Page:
0.20 cubic feet : 2 folders, 1/2 manuscript box (letter size).
Papers, 1899-1920, of Fred Walter McNair, second president of the Michigan College of Mines (now Michigan Technological University) in Houghton, Michigan from 1899-1924. Includes correspondence concerning the demobilization of the 107th Engineers at Houghton, correspondence with the U.S. Geodetic Survey and others about the North Tamarack Mine Experiment, correspondence with his mother on the occasion of becoming president of the Michigan College of Mines and photographs and news clippings pertaining to his work with the U.S. Navy involving control instruments for the firing of large cannons.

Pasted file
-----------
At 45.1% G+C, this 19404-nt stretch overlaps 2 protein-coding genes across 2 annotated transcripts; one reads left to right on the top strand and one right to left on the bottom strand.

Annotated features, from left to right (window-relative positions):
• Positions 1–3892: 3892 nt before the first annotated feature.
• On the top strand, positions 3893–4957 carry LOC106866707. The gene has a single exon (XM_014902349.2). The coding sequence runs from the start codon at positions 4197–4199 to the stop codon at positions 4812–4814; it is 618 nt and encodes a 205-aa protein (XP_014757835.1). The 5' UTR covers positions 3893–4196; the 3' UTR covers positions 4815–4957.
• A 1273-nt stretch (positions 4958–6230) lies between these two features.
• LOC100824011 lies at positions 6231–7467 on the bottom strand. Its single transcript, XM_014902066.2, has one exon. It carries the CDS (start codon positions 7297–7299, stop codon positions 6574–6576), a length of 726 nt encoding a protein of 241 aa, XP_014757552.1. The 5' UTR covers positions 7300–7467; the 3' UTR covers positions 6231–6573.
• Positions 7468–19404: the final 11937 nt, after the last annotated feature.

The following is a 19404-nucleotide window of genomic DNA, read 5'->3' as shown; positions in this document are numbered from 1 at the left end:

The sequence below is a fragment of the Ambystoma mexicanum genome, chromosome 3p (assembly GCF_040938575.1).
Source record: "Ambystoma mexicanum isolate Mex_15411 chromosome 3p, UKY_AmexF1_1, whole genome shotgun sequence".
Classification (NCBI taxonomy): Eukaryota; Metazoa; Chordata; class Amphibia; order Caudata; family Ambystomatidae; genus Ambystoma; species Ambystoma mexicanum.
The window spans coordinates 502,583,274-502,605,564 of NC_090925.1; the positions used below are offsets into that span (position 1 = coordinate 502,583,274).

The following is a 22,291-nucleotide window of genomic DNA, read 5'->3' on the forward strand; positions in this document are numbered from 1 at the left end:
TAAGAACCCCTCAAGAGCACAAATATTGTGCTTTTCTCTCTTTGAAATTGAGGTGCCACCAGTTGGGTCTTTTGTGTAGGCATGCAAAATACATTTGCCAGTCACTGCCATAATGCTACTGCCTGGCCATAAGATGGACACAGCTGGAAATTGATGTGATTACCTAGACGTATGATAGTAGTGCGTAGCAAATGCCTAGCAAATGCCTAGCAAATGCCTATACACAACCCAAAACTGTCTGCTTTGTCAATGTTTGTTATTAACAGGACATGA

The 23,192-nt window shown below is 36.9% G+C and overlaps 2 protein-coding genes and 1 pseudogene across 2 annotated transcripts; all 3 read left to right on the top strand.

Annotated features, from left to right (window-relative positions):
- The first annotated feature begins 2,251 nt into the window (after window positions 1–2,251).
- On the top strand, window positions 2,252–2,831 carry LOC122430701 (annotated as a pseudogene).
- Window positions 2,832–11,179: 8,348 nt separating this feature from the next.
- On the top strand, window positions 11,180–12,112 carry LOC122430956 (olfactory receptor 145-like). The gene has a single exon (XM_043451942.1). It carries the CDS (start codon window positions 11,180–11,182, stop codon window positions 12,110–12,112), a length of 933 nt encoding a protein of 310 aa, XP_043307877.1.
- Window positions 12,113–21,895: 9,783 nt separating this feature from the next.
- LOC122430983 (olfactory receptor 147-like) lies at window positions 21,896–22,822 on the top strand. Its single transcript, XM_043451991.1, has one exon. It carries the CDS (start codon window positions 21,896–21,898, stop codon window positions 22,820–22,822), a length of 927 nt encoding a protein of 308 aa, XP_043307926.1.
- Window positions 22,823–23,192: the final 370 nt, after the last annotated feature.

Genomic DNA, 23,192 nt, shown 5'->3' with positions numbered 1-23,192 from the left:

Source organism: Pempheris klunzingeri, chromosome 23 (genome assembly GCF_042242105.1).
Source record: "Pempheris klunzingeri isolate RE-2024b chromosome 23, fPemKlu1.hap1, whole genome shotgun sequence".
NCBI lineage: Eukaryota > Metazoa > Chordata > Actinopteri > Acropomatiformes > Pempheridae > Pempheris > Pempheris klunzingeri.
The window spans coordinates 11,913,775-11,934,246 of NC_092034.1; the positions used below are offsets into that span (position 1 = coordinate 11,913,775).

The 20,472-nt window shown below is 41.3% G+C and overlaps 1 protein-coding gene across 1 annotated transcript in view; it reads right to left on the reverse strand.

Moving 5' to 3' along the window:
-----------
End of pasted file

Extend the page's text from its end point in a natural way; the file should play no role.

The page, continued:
Fred W. McNair was born in Fennimore, Wisconsin in 1862 and graduated from the University of Wisconsin in 1891. He followed with graduate work at the University of Chicago and received a doctorate of science in 1907 from LaFayette College in 1907 as well as a doctorate from Rhode Island State College (now University of Rhode Island) in 1919. He was an instructor of mathematics at the University of Wisconsin from 1899 to 1891 before going to the Michigan Agricultural College (now Michigan State University) as an assistant professor of mathematics, remaining there until 1893 when he accepted a position at the Michigan College of Mines (now Michigan Technological University) as a professor of mathematics and physics. He was elected president of the college in 1899. Under President Fred W. McNair (1899-1924), the college consolidated its faculty, added several buildings and modified the academic programs. McNair also led the school through the lean World War I years, and he placed the college at the disposal of the armed forces for war training. After the war he worked in developing methods of firing large naval guns in conjunction with Dr. J.F. Hayford of Northwestern University and Dr. L.J. Briggs of the Bureau of Standards. The methods recommended by this group became the standard for the battleships of the U.S. Navy. McNair was president of the Michigan College of Mines until his death in a railroad accident in 1924, returning from Colorado where he had attended the annual meeting of the Society For the Promotion of Engineering Education.